Gary bought this 1970 Nova in ’74 off a friend who was buying a ’68 Shelby KR 500 convertible. He purchased the Nova because it was clean and well taken care of, and the seller only wanted $600. He was 20 years old, and it was the first nice car that he had.
It was a plain car that had a 350, 2bbl, 3-speed on the floor, 3.08 10 bolt Posi, heavy-duty suspension, power steering, and disc brakes. There was also the AC that blew cold, a deluxe dark green interior with a cloth bench seat, and a few other options.
Over the first year, he added a set of Western aluminum slots, traction bars, and a set of black Hooker headers & side pipes. He left the engine alone for the first three years while he was going on road trips to Daytona Beach for spring break in 1974 through ’76 and month-long trips to California in 1976.
Over those three years, he added an L88 fiberglass hood and found a Pontiac hood tach to put on it. At the same time, the GTO he got the tach off of had a dark green bucket seat interior. So, he bought the front and back seats & the 4-speed console, and with a little bit of engineering got them to fit. The back seat in the 1970 Nova is longer than the Pontiac seat so he had to take it to a local upholstery shop where they added material to make it fit the Nova’s frame. He also added a 4-speed and upgraded the Hooker headers to the chrome versions.
Then in ’77, he finally decided to “build” the Nova. Then the brother of the friend he purchased the Nova from was selling his ’69 Camaro SS that he had driven daily, and it was starting to show quite a bit of rust. Gary decided to buy it for $500 so that he could take the engine ( 350/350 ), 4-speed, and 12 bolt Posi out and put them in the Nova.
At the same time, he bought a ’71 Monte Carlo SS. His friend had owned it for about four days when he found a ’69 Corvette that he liked better, so he asked Gary if he was interested in the Monte Carlo. And well, Gary needed a date car and it was about the same dark green as the 1970 Nova, so he bought it for $2,300, but that’s a whole different story entirely.
Check out Gary’s 1971 Monte Carlo here:
It was a customer car of the month!
Back to the Nova, he really wanted to put a blower on it. He wound up taking it to Dyers just down the street and bought what he was coming out with: a V671 that was right in his price range. He took the 350 small block over to the guy that had built a couple of motors for his stock car and he bored it out .60 over, added blower pistons, a steel crank, roller cam, and all the right stuff to make some power.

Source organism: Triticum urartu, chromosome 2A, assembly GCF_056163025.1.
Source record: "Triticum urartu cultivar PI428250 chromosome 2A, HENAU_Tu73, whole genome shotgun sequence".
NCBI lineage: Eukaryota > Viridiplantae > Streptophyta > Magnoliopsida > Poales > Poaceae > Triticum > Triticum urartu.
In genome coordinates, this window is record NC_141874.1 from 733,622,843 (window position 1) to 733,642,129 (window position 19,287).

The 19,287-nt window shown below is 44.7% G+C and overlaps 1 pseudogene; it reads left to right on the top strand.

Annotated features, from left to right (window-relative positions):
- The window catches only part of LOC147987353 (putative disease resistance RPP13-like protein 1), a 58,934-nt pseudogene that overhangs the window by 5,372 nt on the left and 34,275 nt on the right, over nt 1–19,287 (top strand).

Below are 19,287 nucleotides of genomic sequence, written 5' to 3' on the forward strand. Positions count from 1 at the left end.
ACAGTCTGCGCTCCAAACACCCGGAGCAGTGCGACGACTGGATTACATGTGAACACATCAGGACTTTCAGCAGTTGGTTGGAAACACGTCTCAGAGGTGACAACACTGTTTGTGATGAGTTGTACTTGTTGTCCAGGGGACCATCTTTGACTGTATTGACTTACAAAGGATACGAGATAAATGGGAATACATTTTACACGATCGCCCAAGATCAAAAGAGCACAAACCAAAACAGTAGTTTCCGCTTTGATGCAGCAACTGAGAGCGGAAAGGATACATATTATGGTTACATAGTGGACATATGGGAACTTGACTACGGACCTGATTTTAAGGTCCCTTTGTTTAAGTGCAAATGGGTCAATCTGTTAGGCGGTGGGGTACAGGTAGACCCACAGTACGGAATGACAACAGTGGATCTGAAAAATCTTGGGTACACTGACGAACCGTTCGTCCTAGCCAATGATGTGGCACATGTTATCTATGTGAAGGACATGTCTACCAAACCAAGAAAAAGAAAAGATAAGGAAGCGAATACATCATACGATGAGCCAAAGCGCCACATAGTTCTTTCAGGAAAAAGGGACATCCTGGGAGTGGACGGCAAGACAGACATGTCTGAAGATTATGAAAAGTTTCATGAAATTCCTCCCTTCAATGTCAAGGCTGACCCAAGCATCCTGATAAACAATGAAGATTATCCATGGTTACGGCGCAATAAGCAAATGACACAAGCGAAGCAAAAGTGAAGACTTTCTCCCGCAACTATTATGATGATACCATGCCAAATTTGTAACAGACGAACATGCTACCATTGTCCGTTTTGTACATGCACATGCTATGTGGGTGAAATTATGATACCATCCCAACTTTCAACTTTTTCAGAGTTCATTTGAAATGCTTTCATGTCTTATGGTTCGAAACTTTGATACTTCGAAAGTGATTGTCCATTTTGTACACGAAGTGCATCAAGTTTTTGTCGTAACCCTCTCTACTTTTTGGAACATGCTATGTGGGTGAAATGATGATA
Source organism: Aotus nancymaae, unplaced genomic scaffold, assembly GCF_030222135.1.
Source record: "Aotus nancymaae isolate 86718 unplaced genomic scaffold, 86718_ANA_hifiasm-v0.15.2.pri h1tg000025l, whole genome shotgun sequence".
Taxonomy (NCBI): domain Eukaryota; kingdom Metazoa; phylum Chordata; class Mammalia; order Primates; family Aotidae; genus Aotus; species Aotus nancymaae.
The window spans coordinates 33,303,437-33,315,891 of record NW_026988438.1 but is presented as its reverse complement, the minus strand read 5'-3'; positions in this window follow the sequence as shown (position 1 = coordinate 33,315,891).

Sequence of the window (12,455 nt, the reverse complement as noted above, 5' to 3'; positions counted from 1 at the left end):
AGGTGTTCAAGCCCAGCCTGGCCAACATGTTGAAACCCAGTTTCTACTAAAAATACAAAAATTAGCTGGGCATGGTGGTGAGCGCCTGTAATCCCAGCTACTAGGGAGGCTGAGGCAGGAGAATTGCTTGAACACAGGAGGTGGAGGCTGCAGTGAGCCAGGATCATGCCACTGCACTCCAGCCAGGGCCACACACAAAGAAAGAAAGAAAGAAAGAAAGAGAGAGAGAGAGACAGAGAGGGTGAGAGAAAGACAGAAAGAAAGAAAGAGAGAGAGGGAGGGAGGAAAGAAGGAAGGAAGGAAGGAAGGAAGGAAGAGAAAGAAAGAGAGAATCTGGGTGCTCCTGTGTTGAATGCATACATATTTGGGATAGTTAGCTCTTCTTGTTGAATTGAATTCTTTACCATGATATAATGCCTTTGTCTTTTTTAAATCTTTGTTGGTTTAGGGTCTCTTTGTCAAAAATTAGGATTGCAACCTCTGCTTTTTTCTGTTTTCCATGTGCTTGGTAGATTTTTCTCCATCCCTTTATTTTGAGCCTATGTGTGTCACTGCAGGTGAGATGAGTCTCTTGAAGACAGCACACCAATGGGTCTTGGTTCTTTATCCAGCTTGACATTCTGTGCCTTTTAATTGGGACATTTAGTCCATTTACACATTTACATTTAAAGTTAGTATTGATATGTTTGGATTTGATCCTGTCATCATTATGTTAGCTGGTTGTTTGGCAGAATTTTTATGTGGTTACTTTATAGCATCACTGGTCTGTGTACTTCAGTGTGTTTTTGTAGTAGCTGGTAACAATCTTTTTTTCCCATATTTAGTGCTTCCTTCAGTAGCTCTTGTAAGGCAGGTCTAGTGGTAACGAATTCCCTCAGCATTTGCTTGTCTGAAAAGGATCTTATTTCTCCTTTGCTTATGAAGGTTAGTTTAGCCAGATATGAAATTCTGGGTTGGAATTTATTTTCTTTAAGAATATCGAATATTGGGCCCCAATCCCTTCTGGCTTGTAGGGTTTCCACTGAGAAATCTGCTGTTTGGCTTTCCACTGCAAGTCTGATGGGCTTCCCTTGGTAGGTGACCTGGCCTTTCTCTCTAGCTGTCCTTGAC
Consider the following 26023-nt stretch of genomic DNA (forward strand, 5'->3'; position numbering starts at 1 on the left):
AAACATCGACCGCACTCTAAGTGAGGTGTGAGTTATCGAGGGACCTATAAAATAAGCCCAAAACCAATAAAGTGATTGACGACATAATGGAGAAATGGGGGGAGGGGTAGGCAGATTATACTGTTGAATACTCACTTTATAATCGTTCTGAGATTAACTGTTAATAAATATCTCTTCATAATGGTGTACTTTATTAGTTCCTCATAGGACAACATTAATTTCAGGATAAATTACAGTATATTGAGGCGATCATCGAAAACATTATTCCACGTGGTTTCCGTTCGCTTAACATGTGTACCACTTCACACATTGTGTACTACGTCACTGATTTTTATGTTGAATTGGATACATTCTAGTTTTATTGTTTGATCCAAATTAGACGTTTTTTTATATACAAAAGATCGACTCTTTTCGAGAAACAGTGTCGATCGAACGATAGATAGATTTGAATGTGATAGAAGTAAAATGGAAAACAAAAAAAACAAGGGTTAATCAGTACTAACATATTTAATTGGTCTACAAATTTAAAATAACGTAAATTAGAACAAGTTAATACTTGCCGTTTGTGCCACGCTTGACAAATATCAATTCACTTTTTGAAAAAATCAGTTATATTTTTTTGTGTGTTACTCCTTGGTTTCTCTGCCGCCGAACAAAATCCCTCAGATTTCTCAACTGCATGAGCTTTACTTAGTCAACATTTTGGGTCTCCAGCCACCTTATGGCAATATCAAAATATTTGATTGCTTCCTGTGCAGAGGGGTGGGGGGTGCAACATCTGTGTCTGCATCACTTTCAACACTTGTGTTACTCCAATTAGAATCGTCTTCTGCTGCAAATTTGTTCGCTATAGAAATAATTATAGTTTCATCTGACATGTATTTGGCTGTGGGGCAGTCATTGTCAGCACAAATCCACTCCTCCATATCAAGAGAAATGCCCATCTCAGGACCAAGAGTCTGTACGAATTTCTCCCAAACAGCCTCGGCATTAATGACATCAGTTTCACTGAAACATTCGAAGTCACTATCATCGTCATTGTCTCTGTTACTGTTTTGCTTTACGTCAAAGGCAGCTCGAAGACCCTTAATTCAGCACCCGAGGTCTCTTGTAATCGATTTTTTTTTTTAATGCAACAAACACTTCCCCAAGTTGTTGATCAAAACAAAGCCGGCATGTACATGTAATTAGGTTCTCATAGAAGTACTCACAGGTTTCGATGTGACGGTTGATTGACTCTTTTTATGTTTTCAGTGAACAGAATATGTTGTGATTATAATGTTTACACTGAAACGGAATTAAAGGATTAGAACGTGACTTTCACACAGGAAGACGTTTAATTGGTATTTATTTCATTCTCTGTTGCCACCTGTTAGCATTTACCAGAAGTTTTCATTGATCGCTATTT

The 1970 Nova came off the dyno at almost 600 hp before he put in the 12 bolt rear. He added a 4.11 gear, Moroso Posi, and Strange axles. That’s the way it remained until 2014 when he melted a piston.
While he was rebuilding the Dyers blower motor, he had a 327 small block sitting in the garage that was supposed to get rebuilt. Instead, he put it in the 1970 Nova so he could drive it while the 350 was being rebuilt.
Unfortunately, his funds have become limited and the 350 is still sitting in the garage. He repainted the Nova in 1978 and at the time he put the blower motor in the same Antique Green Monte Carlo. In 1985 he removed the 4-speed and installed a TH400 with a manual reverse valve body set up he bought from a friend out of his Run Tuff race car. The Nova remains the same today, still as it was in 1978, paint, chrome, wheels, interior and all.
This 1970 Nova is special because it was the first nice car he owned.
With all of the road trips and the personal modifications from the fiberglass hood to the side pipes, the interior where he made an extension from the floor console to the dash and mounted five gauges and switches to making the brackets to get the seats to fit. This was all done with no formal training, just trial and error.
Plus everything on the car was done when he was in his 20’s. The 1970 Nova was also featured in 2 magazines! One feature was in 1986 in a magazine called Auto Buff; the title of the publication says it all as all of the cars were great looking. The other feature was in Popular Hot Rodding in 2014, with the issue featuring 42 real-world reader’s cars.
In the future, Gary would like to get the blower motor back in, take the 4.11 out, and reinstall the 3.55 to make it more drivable. He also wants to replace the suspension bushings because they are mostly still original. He’ll likely update the interior as well, since all those days spent in Daytona and California are starting to show their age.